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ATTACHMENT THEORY
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    The Origins of Attachment Theory: John Bowlby and Mary Ainsworth

    Inge Bretherton

    Attachment theory is the joint work of John Bowlby and Mary Ainsworth (Ainsworth & Bowlby, 1991 ). Drawing on concepts from ethology, cybernetics, information processing, developmental psychology, and psychoanalysts, John Bowlby formulated the basic tenets of the theory. He thereby revolutionized our thinking about a child’s tie to the mother and its disruption through separation, deprivation, and bereavement. Mary Ainsworth’s innovative methodology not only made it possible to test some of Bowlby’s ideas empirically hut also helped expand the theory itself and is responsible for some of the new directions it is now taking. Ainsworth contributed the concept of the attachment figure as a secure base from which an infant can explore the world. In addition, she formulated the concept of maternal sensitivity to infant signals and its role in the development of infant-mother attachment patterns.

     

     

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    What Attachment Parenting is Not

    Attachment parenting gets discussed as a new theory on parenting when it is really doing what feels natural for parents and baby. Attachment parenting is loving and attentive parenting but is nothing close to spoiling a child. The idea behind attachment parenting is that you get to intimately understand your child to appropriately encourage and discipline them as they grow up.

     

    It is not a New Style of Parenting.

     

    Attachment parenting is one of the oldest ways of caring for babies. In fact, it’s the way that parents for centuries have taken care of babies, until childcare advisors came on the scene and led parents to follow books instead of their babies. Picture your family on a deserted island and you’ve just delivered a baby. There are no books, advisors, or in-laws around to shower you with baby-tending advice. The baby B’s of attachment parenting would come naturally to you as they have other cultures who have centuries more child-rearing experience and tradition than all of us have.

     

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    The Fourth Trimester – AKA Why Your Newborn Baby is Only Happy in Your Arms

    Sarah Ockwell-Smith

    If I had a pound every time I heard  these from a new parent I’d be a very rich lady by now! What amazes me though is that society in general doesn’t get it, they don’t get why so many babies need to be held by us to settle and what perplexes me even more is that we do spend so long trying to put them down! We spend more than time though, the ‘putting babies down’ industry is  worth millions, rocking cribs, battery swings, vibrating chairs, heartbeat teddies and the list goes on………………having been a first time parent who bought all four of the items listed above I am embarrased to admit now it honestly didn’t enter into my head that perhaps the answer was to *not* put my baby down and I certainly didn’t consider why these things might help. It took me a long time to understand and empathise with my baby, to see the world through his eyes so to speak.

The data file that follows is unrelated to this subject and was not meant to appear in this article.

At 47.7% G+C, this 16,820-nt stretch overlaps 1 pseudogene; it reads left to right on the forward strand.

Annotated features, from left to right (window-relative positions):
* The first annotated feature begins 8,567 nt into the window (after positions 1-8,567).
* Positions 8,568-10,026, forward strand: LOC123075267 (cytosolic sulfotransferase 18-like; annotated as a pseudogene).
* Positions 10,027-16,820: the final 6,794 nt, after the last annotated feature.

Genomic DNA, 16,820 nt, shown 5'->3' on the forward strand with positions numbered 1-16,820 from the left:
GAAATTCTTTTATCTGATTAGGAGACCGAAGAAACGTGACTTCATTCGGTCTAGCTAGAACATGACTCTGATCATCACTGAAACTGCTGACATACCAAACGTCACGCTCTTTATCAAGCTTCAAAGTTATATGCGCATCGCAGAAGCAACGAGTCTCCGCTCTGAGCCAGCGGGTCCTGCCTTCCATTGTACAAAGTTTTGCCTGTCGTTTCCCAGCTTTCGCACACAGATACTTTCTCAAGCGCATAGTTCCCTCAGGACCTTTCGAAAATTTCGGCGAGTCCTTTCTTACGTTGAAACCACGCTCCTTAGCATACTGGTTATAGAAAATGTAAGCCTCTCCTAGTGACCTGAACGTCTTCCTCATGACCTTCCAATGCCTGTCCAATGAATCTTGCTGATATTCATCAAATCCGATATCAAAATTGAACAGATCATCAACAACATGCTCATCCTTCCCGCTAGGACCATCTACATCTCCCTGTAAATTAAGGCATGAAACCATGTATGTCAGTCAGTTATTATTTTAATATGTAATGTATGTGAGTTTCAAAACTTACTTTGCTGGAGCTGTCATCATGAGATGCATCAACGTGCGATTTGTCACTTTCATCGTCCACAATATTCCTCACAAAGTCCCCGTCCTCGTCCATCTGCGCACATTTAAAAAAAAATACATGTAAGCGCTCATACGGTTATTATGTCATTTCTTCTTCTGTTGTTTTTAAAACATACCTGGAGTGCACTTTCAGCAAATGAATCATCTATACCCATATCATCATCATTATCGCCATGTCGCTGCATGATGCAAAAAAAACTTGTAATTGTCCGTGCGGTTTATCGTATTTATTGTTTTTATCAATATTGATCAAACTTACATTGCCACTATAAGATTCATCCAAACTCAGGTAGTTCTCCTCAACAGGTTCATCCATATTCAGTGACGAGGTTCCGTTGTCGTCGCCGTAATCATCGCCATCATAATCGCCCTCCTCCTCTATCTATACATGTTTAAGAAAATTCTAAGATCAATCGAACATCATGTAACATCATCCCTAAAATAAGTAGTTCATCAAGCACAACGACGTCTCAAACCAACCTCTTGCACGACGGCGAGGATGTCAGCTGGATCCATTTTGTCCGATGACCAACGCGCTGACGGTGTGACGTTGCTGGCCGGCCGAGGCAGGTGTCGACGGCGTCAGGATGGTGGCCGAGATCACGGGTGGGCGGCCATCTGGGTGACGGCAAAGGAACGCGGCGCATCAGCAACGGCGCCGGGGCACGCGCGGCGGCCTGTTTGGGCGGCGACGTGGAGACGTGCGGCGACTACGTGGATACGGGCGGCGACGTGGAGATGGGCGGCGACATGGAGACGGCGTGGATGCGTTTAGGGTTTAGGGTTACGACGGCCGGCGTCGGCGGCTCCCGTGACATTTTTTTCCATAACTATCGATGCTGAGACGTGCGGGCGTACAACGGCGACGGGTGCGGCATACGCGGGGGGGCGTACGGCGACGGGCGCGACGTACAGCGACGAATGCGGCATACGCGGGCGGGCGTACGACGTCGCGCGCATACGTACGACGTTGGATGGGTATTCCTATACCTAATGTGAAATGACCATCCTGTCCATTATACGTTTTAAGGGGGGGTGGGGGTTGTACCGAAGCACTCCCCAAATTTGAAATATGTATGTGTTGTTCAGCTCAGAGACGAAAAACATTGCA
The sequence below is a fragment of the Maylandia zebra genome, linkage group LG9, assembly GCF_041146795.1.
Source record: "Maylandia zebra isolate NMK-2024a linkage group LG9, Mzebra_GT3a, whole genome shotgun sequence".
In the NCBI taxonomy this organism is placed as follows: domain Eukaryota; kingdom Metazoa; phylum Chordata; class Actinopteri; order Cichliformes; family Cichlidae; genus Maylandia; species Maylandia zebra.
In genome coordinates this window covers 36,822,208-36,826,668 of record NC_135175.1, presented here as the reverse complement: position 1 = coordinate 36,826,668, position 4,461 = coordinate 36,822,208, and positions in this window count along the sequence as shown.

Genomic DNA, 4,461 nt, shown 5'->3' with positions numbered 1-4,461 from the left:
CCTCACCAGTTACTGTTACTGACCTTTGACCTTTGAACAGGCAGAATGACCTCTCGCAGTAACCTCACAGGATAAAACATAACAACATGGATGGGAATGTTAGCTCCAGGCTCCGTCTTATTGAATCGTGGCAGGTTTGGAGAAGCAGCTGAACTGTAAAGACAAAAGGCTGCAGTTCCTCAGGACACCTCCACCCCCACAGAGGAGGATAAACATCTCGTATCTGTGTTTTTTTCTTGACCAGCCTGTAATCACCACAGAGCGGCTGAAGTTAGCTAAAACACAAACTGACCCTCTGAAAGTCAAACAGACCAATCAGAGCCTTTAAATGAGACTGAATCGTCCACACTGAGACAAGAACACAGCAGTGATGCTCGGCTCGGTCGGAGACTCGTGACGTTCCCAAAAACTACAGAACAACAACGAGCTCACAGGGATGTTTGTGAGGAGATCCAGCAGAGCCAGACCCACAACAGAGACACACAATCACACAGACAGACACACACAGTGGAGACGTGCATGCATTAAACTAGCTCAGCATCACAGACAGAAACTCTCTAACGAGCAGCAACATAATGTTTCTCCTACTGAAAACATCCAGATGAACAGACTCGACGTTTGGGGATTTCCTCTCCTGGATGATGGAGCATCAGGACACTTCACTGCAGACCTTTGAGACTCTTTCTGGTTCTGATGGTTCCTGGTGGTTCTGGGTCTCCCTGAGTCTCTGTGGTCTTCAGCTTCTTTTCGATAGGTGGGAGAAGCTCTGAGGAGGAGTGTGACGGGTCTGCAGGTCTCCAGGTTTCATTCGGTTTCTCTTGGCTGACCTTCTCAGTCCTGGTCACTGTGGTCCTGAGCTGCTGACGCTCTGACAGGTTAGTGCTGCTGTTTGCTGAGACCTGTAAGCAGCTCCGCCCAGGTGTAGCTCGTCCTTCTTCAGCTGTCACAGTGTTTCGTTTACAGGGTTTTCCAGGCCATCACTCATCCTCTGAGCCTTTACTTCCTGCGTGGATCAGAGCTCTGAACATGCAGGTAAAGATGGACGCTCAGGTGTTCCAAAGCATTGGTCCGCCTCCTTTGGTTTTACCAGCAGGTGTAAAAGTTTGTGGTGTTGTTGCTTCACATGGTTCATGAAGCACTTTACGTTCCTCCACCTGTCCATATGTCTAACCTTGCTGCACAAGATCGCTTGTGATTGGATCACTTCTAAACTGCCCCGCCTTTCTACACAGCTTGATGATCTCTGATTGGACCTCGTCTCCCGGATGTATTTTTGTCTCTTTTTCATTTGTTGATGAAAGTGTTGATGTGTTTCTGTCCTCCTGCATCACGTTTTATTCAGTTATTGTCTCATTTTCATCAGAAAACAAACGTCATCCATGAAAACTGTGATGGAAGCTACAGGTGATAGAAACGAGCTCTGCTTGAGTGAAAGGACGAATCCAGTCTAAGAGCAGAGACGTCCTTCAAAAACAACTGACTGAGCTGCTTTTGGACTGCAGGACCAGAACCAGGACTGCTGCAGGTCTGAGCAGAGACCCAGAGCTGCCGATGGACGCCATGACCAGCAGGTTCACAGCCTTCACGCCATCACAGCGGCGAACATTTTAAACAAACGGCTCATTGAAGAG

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    The Chemistry of Attachment

    Melanie Mayo-Laakso

    Human babies are born helpless, needing to be entirely cared for and protected. Luckily, they are born with all the necessary tools and “instructions” to attain such care for themselves, and to become a loved and loving part of their family and society. The ingrained neural and hormonal interactions provided for parent and child to assist them in this process are among the most powerful in nature. The hormonal cues are clear and compelling and our instincts can provide us with all the appropriate responses. Without taking great efforts to avoid and ignore such urges, parents will naturally follow the advice of their neurons and hormones, nurturing their babies and maintaining physical closeness with them. - Once born, baby’s hormonal control systems and brain synapses begin to permanently organize according to the human interactions she experiences. Unneeded brain receptors and neural pathways are disposed of, while those appropriate to the given environment are enhanced.

     

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    Children Need Touching and Attention, Harvard Researchers Say

    Alvin Powell

    America's "let them cry" attitude toward children may lead to more fears and tears among adults, according to two Harvard Medical School researchers.

     

    Instead of letting infants cry, American parents should keep their babies close, console them when they cry, and bring them to bed with them, where they'll feel safe, according to Michael L. Commons and Patrice M. Miller, researchers at the Medical School's Department of Psychiatry.

     

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    Benefits of Babywearing

    Babywearing International

    Medical professionals agree that infants thrive through touch; “wearing” your baby is another way to meet this need. The benefits of babywearing don’t end there … babywearing offers many other advantages, some of which include:

     

    Happy Babies. It’s true … carried babies cry less! In a study published in the journal Pediatrics, researchers found that babywearing for three hours a day reduced infant crying by 43 percent overall and 54 percent during evening hours.

     

Media Resources

Allan Schore Neurobiology of Secure Attachment

Jon G. Allen, PhD, on What We All Need to Know About Attachment

Gordon Neufeld: The Importance of Attachment

Dr. Allan Schore on how to help children regulate their emotional states

Dr. Allan Schore on attachment trauma and the effects of neglect and abuse on the brain

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